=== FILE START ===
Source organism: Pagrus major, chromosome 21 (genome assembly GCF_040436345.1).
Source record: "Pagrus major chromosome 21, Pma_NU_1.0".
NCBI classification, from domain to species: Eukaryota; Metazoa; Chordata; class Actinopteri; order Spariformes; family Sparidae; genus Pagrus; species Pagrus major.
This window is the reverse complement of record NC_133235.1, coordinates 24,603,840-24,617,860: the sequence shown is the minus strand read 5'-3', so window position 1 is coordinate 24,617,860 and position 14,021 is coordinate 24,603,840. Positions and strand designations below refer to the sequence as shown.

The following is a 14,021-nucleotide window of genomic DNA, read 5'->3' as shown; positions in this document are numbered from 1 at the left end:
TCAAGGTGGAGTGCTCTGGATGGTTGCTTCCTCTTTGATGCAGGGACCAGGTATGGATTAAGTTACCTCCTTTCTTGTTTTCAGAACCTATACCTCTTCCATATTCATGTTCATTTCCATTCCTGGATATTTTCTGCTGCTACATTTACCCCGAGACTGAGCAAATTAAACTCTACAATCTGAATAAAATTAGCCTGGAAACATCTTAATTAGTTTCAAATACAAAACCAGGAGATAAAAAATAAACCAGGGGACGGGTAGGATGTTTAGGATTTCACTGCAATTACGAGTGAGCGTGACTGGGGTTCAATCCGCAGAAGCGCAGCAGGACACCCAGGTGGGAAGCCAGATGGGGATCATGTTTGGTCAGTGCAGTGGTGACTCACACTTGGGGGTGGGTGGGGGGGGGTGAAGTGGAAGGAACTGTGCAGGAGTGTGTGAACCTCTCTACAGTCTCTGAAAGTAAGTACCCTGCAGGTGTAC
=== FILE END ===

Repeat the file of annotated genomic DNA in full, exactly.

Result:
Source organism: Pagrus major, chromosome 21 (genome assembly GCF_040436345.1).
Source record: "Pagrus major chromosome 21, Pma_NU_1.0".
NCBI classification, from domain to species: Eukaryota; Metazoa; Chordata; class Actinopteri; order Spariformes; family Sparidae; genus Pagrus; species Pagrus major.
This window is the reverse complement of record NC_133235.1, coordinates 24,603,840-24,617,860: the sequence shown is the minus strand read 5'-3', so window position 1 is coordinate 24,617,860 and position 14,021 is coordinate 24,603,840. Positions and strand designations below refer to the sequence as shown.

The following is a 14,021-nucleotide window of genomic DNA, read 5'->3' as shown; positions in this document are numbered from 1 at the left end:
TCAAGGTGGAGTGCTCTGGATGGTTGCTTCCTCTTTGATGCAGGGACCAGGTATGGATTAAGTTACCTCCTTTCTTGTTTTCAGAACCTATACCTCTTCCATATTCATGTTCATTTCCATTCCTGGATATTTTCTGCTGCTACATTTACCCCGAGACTGAGCAAATTAAACTCTACAATCTGAATAAAATTAGCCTGGAAACATCTTAATTAGTTTCAAATACAAAACCAGGAGATAAAAAATAAACCAGGGGACGGGTAGGATGTTTAGGATTTCACTGCAATTACGAGTGAGCGTGACTGGGGTTCAATCCGCAGAAGCGCAGCAGGACACCCAGGTGGGAAGCCAGATGGGGATCATGTTTGGTCAGTGCAGTGGTGACTCACACTTGGGGGTGGGTGGGGGGGGGTGAAGTGGAAGGAACTGTGCAGGAGTGTGTGAACCTCTCTACAGTCTCTGAAAGTAAGTACCCTGCAGGTGTAC